‘A lot of water’: Despite tailwaters closure, there is still plenty of good fishing in Yampa Valley

Jack Fisher stands in the Yampa River as it flows through Chuck Lewis State Wildlife Area on Sunday, June 5. In addition to the river, the area just south of Steamboat Springs has a pond with quality trout fishing.
Dylan Anderson/Steamboat Pilot & Today

While the popular stretch of the Yampa River below Stagecoach Reservoir known as the tailwaters closed to fishing last week because of low flows, anglers say there are still plenty of spots to fish in the Yampa Valley.

“There’s a lot of water, maybe you just have to drive further,” said Stephanie Gordon, who is part of Colorado Women’s Flyfishers and was in Steamboat with about 20 other women to fish this past weekend. “The tailwaters being closed was a bit irrelevant to the trip. There’s so much more to do and there’s so much more water.”

Gordon said in the last few days they floated the Yampa with a guide, caught really big rainbow trout at Stagecoach Reservoir and used an orange leech pattern to catch grayling at Pearl Lake.

“First cast we caught fish,” Gordon said.

The tailwaters is actually one of the smallest sections of public fishing access on the Yampa River, extending just six-tenths of a mile. John Almen, who works in the shop at Straightline Outdoor Sports on Lincoln Avenue, said the closure hopes to protect the fish that make the tailwaters such a popular spot.

“Tailwaters being closed is a bummer, but at the same time we want to keep that fishery good,” Almen said.

The closest alternative Almen said likely would be Stagecoach Reservoir itself, which he said has been fishing really well so far this year. Another option for anglers would be Sarvis Creek State Wildlife Area, which is a 2.5-mile stretch just downstream of the tailwaters that is seeing stronger flows below the river’s confluence with Mud Creek.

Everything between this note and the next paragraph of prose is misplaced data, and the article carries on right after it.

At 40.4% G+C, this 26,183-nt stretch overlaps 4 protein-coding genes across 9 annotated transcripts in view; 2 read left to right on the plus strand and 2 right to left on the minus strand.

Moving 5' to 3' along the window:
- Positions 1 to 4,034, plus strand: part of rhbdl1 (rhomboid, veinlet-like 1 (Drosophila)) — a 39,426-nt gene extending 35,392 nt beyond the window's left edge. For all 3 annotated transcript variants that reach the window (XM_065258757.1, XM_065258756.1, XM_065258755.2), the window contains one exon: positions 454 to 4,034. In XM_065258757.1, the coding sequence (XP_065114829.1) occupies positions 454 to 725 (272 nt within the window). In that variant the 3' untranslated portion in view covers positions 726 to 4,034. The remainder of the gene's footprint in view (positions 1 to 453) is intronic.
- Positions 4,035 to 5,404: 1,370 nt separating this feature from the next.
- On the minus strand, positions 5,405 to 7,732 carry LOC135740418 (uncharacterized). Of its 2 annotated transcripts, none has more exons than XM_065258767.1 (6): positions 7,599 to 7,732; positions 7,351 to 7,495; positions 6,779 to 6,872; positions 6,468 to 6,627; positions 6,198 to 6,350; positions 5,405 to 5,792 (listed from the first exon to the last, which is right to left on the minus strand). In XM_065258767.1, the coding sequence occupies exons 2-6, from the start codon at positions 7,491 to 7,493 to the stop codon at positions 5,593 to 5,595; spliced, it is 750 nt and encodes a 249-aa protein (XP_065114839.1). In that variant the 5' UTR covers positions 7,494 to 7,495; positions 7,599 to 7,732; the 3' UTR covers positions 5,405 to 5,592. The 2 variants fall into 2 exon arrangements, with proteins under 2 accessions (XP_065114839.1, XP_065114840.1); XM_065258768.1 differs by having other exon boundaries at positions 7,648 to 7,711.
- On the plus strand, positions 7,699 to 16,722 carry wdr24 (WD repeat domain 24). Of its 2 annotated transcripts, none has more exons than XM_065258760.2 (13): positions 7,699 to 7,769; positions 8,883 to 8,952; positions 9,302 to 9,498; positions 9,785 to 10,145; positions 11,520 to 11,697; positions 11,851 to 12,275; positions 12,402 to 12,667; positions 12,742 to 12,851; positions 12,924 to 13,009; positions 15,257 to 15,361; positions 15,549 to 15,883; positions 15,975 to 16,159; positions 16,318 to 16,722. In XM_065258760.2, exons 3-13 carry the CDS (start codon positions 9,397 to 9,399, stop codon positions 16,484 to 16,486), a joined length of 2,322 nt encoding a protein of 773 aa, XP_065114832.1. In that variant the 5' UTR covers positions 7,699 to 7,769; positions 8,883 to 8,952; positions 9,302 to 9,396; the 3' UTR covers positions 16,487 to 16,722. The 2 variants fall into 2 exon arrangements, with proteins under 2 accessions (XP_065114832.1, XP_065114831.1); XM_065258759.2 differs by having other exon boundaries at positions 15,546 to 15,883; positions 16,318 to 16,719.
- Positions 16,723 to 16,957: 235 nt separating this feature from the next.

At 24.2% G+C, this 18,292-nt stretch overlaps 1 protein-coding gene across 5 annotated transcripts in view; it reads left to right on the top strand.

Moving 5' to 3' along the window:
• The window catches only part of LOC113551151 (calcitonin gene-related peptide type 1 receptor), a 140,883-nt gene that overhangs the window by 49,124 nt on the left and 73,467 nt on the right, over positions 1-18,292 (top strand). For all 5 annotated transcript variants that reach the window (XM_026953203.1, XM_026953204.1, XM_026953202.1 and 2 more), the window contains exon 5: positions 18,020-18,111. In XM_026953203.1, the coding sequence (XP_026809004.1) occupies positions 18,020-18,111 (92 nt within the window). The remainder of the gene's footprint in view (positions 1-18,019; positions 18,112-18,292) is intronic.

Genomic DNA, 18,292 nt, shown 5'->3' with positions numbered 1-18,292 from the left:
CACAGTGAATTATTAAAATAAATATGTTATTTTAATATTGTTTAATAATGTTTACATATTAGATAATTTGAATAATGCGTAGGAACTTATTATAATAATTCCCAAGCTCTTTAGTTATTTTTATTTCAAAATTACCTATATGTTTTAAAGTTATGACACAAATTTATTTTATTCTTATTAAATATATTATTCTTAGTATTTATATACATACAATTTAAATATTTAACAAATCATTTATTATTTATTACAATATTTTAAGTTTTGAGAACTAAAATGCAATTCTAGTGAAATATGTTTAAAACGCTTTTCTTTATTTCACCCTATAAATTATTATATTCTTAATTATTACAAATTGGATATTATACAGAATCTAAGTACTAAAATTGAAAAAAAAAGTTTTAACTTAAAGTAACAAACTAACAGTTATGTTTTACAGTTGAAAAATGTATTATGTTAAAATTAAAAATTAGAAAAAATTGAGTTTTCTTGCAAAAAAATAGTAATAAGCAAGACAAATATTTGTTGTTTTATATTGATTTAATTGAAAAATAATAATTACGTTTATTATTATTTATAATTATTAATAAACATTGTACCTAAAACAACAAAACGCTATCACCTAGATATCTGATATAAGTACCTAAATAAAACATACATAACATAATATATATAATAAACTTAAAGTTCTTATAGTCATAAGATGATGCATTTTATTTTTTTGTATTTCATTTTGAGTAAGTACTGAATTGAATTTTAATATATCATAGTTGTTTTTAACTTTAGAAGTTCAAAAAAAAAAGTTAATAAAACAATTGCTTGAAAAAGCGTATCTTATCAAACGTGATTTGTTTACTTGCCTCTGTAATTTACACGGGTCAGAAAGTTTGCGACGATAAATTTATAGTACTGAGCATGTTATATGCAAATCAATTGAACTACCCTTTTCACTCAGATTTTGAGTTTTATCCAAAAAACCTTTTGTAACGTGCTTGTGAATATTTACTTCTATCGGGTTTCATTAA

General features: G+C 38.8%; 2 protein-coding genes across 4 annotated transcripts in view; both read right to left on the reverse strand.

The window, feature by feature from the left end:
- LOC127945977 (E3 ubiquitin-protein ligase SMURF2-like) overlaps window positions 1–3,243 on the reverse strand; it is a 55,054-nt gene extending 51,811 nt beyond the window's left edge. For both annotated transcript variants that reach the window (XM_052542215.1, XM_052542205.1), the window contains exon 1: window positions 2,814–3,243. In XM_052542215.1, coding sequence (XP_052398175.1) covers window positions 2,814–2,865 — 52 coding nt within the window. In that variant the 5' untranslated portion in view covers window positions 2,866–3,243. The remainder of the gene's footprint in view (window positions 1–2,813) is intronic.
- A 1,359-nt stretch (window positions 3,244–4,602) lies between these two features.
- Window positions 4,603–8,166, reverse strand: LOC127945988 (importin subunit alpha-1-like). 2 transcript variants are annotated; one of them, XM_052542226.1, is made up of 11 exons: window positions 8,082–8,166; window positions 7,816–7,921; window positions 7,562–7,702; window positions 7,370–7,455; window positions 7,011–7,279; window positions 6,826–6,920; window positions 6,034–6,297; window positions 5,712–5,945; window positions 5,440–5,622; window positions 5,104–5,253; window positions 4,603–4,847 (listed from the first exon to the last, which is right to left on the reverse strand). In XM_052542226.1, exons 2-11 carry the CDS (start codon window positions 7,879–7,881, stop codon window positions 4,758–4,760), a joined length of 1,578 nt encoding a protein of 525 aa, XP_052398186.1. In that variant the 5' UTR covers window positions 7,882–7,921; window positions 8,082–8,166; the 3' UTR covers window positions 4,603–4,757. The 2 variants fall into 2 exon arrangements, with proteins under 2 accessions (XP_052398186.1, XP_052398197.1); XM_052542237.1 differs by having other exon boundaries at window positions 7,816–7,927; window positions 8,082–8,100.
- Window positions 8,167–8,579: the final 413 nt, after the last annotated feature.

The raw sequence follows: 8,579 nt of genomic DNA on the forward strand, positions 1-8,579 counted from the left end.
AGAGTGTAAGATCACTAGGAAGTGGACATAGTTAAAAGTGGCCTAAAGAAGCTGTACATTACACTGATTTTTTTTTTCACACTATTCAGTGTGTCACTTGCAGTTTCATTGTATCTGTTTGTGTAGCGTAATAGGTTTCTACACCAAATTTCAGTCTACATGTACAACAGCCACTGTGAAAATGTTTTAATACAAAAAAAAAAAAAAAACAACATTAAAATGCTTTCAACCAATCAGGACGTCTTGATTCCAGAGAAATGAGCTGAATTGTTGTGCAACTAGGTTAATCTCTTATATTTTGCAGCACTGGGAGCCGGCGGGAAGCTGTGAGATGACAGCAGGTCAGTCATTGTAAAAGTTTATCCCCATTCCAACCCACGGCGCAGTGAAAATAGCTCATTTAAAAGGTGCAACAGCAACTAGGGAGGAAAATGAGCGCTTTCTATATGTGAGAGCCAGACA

“There’s going to be good hatches coming out of that area very soon and they did some water restoration down there recently,” Almen said. “I haven’t seen it yet, but I have only heard good things.

Currently, Routt County Road 18 back to Sarvis Creek is under a seasonal closure, but it typically opens in June. In the meantime, this water can be accessed by walking about 1.5 miles past the closure point.

Further downstream, Almen recommended Chuck Lewis State Wildlife Area, which is a nearly 300-acre area of public land just south of Steamboat. In addition to the river itself, Almen said the pond near the southernmost parking area has some “not bad trout.”

“If you’re looking to go have some fun away from town, away from the crowds, getting to that pond is a good spot,” Almen said. “You can fish just a spin rigs out there and flies and have a really good time.”

Stephen Johnson, who is in Steamboat from Georgia for about a month visiting family, said he caught several trout at Chuck Lewis on Sunday, June 5.

“This stretch is awesome,” Johnson said.

Johnson said he was excited for when flows would drop off a little bit more on Walton and Fish creeks in Steamboat so the public accesses in Steamboat would be easier to fish. Because of high water in town, Almen said he generally isn’t recommending it to people right now, but fish can be found near the edges.

Almen stressed that people shouldn’t forget about lakes in North Routt County either. Both Steamboat and Pearl lakes are good spots and anglers can generally use the same setup they would use in the river.

For arctic grayling at Pearl Lake — a species in the salmon family first introduced in Colorado in the 1890s — Almen recommended a leech pattern and a lot of patience bringing them in as they are often hesitant to fully bite a fly. These fish are only found in a handful of lakes across the state, with Pearl Lake up north and Crosho Lake near the Flat Tops being the two spots closest to Steamboat.

“In the same spots that you’re catching grayling, the brookies and the cutthroat are getting more active in those spots as well,” Almen said.

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